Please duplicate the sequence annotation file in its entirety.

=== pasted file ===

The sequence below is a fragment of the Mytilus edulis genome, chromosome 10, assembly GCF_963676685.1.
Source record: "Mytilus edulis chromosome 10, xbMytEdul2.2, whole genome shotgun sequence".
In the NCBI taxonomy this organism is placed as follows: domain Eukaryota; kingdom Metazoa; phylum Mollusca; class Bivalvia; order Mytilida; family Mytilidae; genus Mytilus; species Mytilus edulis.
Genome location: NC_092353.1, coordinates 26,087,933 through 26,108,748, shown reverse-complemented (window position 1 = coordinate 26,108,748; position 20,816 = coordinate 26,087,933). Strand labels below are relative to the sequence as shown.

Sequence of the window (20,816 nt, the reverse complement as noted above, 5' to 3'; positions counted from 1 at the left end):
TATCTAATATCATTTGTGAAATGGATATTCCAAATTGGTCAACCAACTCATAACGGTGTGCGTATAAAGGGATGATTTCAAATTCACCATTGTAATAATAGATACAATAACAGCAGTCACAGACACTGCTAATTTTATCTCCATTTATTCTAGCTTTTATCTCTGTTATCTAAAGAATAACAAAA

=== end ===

The sequence below is a fragment of the Mytilus edulis genome, chromosome 10, assembly GCF_963676685.1.
Source record: "Mytilus edulis chromosome 10, xbMytEdul2.2, whole genome shotgun sequence".
In the NCBI taxonomy this organism is placed as follows: domain Eukaryota; kingdom Metazoa; phylum Mollusca; class Bivalvia; order Mytilida; family Mytilidae; genus Mytilus; species Mytilus edulis.
Genome location: NC_092353.1, coordinates 26,087,933 through 26,108,748, shown reverse-complemented (window position 1 = coordinate 26,108,748; position 20,816 = coordinate 26,087,933). Strand labels below are relative to the sequence as shown.

Sequence of the window (20,816 nt, the reverse complement as noted above, 5' to 3'; positions counted from 1 at the left end):
TATCTAATATCATTTGTGAAATGGATATTCCAAATTGGTCAACCAACTCATAACGGTGTGCGTATAAAGGGATGATTTCAAATTCACCATTGTAATAATAGATACAATAACAGCAGTCACAGACACTGCTAATTTTATCTCCATTTATTCTAGCTTTTATCTCTGTTATCTAAAGAATAACAAAA